The damage inflicted was more noticeable on the naval facilities; the Air Base was not put out of action and only one aircraft parked was destroyed; the runaway was hit by some bombs but the damage was small.
Some communications and radar facilities were destroyed as were some fuel reservoirs.
As stated, the naval facilities took the heavier toll and needed extensive repairing.
Having completed their mission both the Tu-16 and the Boeing 707 turned around and headed to a pre-arrangement point to perform a new air-to-air refueling.
What followed next what was certainly one of the most bizarre episodes of this conflict and even perhaps of the entire history of air warfare.
As the airplanes were moving away, the Boeing crew alerted the other planes, that an aircraft had managed to take off from Ascension and was heading in their direction.
As no reports were known of fighter planes stationed at the time at the islands, this caused a lot of puzzling to the Argentinian crews.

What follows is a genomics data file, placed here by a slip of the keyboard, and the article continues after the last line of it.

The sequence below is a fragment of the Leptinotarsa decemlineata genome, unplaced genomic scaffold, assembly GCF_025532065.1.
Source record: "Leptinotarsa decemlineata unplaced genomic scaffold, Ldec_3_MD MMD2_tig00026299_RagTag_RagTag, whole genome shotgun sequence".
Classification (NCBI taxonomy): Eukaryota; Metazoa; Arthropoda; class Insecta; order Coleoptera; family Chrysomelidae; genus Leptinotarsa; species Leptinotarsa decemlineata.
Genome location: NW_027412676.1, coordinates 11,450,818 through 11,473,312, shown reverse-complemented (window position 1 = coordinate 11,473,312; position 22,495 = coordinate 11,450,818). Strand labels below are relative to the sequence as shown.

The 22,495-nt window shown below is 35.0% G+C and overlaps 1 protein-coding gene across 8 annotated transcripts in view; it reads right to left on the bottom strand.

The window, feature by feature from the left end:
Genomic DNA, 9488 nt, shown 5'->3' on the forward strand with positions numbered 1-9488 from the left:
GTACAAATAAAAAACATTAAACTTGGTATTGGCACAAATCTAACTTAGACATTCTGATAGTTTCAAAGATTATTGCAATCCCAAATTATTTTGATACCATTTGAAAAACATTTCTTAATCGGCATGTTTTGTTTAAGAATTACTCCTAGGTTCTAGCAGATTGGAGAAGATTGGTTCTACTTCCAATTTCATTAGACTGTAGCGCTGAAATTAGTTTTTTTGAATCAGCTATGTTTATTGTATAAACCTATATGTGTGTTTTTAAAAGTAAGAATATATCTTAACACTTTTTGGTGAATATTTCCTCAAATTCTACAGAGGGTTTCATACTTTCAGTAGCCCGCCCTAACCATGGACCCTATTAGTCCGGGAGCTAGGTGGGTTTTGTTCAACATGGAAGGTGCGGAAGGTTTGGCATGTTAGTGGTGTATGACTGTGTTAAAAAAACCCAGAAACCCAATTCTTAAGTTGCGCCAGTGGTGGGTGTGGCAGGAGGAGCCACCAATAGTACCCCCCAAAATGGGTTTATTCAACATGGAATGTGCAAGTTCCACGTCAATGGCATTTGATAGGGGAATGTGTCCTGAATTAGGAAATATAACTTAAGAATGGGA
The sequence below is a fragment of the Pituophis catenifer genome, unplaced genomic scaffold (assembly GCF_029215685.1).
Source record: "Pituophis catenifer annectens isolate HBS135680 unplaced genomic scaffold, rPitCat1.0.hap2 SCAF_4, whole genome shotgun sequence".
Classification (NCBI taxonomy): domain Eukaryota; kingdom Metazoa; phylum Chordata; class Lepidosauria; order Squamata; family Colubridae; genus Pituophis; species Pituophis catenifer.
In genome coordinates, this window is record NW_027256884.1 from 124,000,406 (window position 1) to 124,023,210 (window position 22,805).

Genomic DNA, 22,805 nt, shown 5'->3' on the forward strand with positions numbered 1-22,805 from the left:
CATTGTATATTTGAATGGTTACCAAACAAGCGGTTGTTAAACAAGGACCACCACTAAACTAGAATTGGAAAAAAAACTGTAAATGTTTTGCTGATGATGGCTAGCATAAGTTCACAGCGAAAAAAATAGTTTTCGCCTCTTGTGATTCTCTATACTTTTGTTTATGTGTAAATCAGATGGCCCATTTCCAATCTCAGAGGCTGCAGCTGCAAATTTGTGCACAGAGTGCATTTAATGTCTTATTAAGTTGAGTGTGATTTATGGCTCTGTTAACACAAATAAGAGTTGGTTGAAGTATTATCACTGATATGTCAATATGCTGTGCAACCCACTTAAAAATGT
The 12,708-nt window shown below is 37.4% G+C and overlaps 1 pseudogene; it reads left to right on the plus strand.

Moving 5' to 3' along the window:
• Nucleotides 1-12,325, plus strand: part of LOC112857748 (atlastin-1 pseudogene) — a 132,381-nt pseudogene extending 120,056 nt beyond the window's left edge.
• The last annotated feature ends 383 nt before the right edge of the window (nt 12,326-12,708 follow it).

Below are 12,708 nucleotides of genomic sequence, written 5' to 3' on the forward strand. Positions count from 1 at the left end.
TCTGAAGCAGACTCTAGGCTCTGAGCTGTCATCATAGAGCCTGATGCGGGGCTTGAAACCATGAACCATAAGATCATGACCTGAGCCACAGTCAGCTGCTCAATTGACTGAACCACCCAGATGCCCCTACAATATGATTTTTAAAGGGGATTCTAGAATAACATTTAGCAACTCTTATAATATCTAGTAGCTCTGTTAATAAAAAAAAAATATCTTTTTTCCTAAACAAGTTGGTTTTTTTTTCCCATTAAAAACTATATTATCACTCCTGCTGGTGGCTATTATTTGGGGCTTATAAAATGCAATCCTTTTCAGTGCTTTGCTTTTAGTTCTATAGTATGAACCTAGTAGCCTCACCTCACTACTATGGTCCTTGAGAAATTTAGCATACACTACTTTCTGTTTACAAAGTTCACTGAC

With fuel low and the need to meet with the refueling planes on schedule, the Boeing commander ordered to all planes to continue with their flight path.
A few minutes later, the mystery revealed itself when the tail gunner of one of the Tu-16 spotted an approaching aircraft and identified it as a British Nimrod MP aircraft.
The Nimrod was stationed at Ascension and was being fuelled and prepared to take off on a maritime patrol mission when the attack started; having managed to escape the bombing, it was decided to arm it with AAMs and gave chase to the Argentinian aircraft.
The Nimrod managed to launch two missiles; one of them was launched at the limit of its flight enveloped and did not lock on to any target; the other one locked on, but some evasive maneuvers and the deployment of chaff managed to divert to missile just enough so as it would not impact the target aircraft; this missile exploded near the aircraft and cause some damaged to one of the Tu-16.